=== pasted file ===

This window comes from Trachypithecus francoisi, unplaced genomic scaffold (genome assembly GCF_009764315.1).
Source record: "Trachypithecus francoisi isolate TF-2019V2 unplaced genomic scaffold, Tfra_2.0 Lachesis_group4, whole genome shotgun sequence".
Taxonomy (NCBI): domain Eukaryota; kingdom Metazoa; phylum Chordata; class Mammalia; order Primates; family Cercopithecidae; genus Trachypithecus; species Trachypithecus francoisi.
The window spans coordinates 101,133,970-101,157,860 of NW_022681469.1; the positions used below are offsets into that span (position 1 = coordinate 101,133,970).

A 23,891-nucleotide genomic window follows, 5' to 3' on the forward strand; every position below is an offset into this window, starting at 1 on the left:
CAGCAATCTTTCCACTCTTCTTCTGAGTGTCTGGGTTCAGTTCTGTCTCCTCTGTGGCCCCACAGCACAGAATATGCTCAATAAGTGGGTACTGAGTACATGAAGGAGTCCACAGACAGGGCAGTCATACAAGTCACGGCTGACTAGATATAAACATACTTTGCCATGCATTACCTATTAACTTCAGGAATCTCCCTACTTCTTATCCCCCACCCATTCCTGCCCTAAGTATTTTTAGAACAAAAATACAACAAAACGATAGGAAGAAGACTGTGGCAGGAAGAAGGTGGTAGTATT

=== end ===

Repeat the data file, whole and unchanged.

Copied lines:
This window comes from Trachypithecus francoisi, unplaced genomic scaffold (genome assembly GCF_009764315.1).
Source record: "Trachypithecus francoisi isolate TF-2019V2 unplaced genomic scaffold, Tfra_2.0 Lachesis_group4, whole genome shotgun sequence".
Taxonomy (NCBI): domain Eukaryota; kingdom Metazoa; phylum Chordata; class Mammalia; order Primates; family Cercopithecidae; genus Trachypithecus; species Trachypithecus francoisi.
The window spans coordinates 101,133,970-101,157,860 of NW_022681469.1; the positions used below are offsets into that span (position 1 = coordinate 101,133,970).

A 23,891-nucleotide genomic window follows, 5' to 3' on the forward strand; every position below is an offset into this window, starting at 1 on the left:
CAGCAATCTTTCCACTCTTCTTCTGAGTGTCTGGGTTCAGTTCTGTCTCCTCTGTGGCCCCACAGCACAGAATATGCTCAATAAGTGGGTACTGAGTACATGAAGGAGTCCACAGACAGGGCAGTCATACAAGTCACGGCTGACTAGATATAAACATACTTTGCCATGCATTACCTATTAACTTCAGGAATCTCCCTACTTCTTATCCCCCACCCATTCCTGCCCTAAGTATTTTTAGAACAAAAATACAACAAAACGATAGGAAGAAGACTGTGGCAGGAAGAAGGTGGTAGTATT